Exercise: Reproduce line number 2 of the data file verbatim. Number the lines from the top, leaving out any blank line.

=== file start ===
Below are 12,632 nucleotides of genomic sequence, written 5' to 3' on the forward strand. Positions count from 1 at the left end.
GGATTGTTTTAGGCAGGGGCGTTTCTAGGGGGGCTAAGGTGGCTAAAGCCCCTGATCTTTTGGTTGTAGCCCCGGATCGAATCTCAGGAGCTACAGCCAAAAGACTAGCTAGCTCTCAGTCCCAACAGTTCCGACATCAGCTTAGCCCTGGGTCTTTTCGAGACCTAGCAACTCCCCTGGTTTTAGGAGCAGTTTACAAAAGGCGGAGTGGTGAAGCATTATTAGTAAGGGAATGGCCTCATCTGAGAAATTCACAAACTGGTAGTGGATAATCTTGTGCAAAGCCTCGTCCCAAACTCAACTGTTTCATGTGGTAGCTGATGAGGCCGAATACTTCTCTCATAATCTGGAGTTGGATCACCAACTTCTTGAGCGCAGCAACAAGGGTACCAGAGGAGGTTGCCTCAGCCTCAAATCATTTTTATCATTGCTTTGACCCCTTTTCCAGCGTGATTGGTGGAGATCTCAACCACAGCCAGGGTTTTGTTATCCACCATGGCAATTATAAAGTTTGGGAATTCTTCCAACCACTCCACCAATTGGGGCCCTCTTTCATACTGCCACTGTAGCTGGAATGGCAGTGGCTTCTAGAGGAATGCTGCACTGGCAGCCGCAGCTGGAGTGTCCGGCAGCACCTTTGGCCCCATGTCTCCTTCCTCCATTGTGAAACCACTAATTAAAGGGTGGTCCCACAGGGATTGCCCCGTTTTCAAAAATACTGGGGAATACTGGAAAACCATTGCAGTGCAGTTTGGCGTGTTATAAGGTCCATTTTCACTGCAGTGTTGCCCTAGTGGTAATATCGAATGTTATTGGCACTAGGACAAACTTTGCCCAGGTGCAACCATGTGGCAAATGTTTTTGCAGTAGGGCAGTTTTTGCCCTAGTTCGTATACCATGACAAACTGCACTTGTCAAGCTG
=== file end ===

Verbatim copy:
GGATTGTTTTAGGCAGGGGCGTTTCTAGGGGGGCTAAGGTGGCTAAAGCCCCTGATCTTTTGGTTGTAGCCCCGGATCGAATCTCAGGAGCTACAGCCAAAAGACTAGCTAGCTCTCAGTCCCAACAGTTCCGACATCAGCTTAGCCCTGGGTCTTTTCGAGACCTAGCAACTCCCCTGGTTTTAGGAGCAGTTTACAAAAGGCGGAGTGGTGAAGCATTATTAGTAAGGGAATGGCCTCATCTGAGAAATTCACAAACTGGTAGTGGATAATCTTGTGCAAAGCCTCGTCCCAAACTCAACTGTTTCATGTGGTAGCTGATGAGGCCGAATACTTCTCTCATAATCTGGAGTTGGATCACCAACTTCTTGAGCGCAGCAACAAGGGTACCAGAGGAGGTTGCCTCAGCCTCAAATCATTTTTATCATTGCTTTGACCCCTTTTCCAGCGTGATTGGTGGAGATCTCAACCACAGCCAGGGTTTTGTTATCCACCATGGCAATTATAAAGTTTGGGAATTCTTCCAACCACTCCACCAATTGGGGCCCTCTTTCATACTGCCACTGTAGCTGGAATGGCAGTGGCTTCTAGAGGAATGCTGCACTGGCAGCCGCAGCTGGAGTGTCCGGCAGCACCTTTGGCCCCATGTCTCCTTCCTCCATTGTGAAACCACTAATTAAAGGGTGGTCCCACAGGGATTGCCCCGTTTTCAAAAATACTGGGGAATACTGGAAAACCATTGCAGTGCAGTTTGGCGTGTTATAAGGTCCATTTTCACTGCAGTGTTGCCCTAGTGGTAATATCGAATGTTATTGGCACTAGGACAAACTTTGCCCAGGTGCAACCATGTGGCAAATGTTTTTGCAGTAGGGCAGTTTTTGCCCTAGTTCGTATACCATGACAAACTGCACTTGTCAAGCTG